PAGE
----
The world's climate is not changing, more than one-fifth of the British public believe, according to a survey from the UK Energy Research Centre
The findings come as scientists continue their work on a United Nation's report on the impact of climate change.
The poll was done as part of a larger survey concerning changing attitudes toward nuclear power, and showed that people are less willing to accept new nuclear power stations because they don't think climate change is occurring.
The survey showed that just under 75 percent of the British public still accept that the world's climate is changing, but the proportion of non-believers has risen to its highest levels since 2005, when only four percent doubted global warming.
Now, 19 percent of those questioned in the government-funded report said they resolutely do not believe climate change is occurring.
UN scientists are working to explain why global warming appears to be slowing down, even though greenhouse gas emissions are growing.
But Green Party leader Natalie Bennett said the government is to blame for the growing British skepticism, reports The Express
"When the government is so clearly failing to act on climate change, or take seriously its obligations under the Climate Change Act, it's not surprising that the level of doubt about climate change has risen," Bennett told the paper. "Of course, however, the 72 per cent of the public who acknowledge the climate is changing are backed overwhelmingly by the scientific evidence."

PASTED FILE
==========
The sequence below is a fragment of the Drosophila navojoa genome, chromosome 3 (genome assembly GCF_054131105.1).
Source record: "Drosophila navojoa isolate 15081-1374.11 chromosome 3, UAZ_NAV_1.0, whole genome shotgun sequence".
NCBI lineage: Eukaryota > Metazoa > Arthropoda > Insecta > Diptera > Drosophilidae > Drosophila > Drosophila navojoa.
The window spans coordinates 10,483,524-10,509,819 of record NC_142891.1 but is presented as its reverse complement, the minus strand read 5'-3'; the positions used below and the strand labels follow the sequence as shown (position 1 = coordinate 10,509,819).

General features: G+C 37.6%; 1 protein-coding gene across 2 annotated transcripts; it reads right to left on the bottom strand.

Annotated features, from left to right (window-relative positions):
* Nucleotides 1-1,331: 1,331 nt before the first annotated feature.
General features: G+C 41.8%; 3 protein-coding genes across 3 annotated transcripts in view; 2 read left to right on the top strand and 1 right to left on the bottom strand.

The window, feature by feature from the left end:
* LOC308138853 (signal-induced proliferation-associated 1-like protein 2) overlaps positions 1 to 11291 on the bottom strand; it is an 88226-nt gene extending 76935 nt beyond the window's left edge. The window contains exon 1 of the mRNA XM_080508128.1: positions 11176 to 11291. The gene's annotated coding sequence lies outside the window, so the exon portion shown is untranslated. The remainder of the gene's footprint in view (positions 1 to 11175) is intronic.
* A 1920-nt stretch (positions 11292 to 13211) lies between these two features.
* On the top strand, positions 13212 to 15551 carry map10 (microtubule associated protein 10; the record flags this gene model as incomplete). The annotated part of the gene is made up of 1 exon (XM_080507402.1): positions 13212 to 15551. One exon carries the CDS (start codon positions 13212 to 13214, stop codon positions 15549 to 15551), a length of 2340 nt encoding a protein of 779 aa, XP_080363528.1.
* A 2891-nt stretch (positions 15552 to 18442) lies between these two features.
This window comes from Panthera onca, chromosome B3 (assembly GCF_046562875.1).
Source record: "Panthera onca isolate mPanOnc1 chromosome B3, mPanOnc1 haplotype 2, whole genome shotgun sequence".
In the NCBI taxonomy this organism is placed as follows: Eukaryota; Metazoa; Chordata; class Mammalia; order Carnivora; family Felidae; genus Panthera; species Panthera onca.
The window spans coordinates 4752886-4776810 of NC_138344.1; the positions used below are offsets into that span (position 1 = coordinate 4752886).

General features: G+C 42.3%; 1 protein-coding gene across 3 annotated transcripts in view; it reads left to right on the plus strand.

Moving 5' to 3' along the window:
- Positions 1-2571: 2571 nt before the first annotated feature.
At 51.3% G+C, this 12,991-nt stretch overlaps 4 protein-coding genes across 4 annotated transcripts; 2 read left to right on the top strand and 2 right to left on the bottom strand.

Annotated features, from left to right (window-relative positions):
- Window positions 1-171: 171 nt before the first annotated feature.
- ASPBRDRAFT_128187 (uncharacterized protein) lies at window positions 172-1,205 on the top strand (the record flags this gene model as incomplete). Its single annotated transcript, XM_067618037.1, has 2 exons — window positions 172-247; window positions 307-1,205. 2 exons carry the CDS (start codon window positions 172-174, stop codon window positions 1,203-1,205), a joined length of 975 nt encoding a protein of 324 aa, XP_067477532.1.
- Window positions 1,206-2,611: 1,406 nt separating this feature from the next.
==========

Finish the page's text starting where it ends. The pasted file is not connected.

She noted that the U.S. National Oceanic and Atmospheric Administration has already concluded that last year's extreme weather events, including Superstorm Sandy, were partly caused by climate change.
"With massive floods in Colorado and Mexico in the grip of flood disaster, we're reminded that the forces of nature have huge force that we must not continue to magnify," said Bennett.
The slowdown in global warming won't likely last, according to a draft United Nations report by leading climate control scientists, Reuters reports
The full report, due in Stockholm on Sept. 27 after editing, claims a haze of volcanic ash, along with a cyclical drop in the sun's energy, are contributing to a slower global warming trend, but the emergency isn't over.
"Barring a major volcanic eruption, most 15-year global mean surface temperature trends in the near-term future will be larger than during 1998-2012," according to a 127-page Intergovernmental Panel on Climate Change (IPCC) Technical Summary dated June 7 and obtained by Reuters.
Instead, the warming trend will return and cause even more heat waves, droughts, floods, and rising sea levels, the report said.
Alden Meyer, of the Union of Concerned Scientists, told The Express that the IPCC must address the questions and doubt on global warming.
"I think to not address it would be a problem because then you basically have the denialists saying, 'Look the IPCC is silent on this issue,"' said Meyer.
However, earlier in September, other leaked documents
from the same draft report showed that governments financing the IPCC are demanding 1,500 changes in a draft report's "summary for policymakers" because the current draft doesn't explain the current pause in warming.
The report says that the organization is 95 percent confident that global warming has been caused by human activity, up 90 percent from 2007. The last cycle of cooling took place from 1965 to 1975, causing some scientists to predict an imminent ice age that never came.
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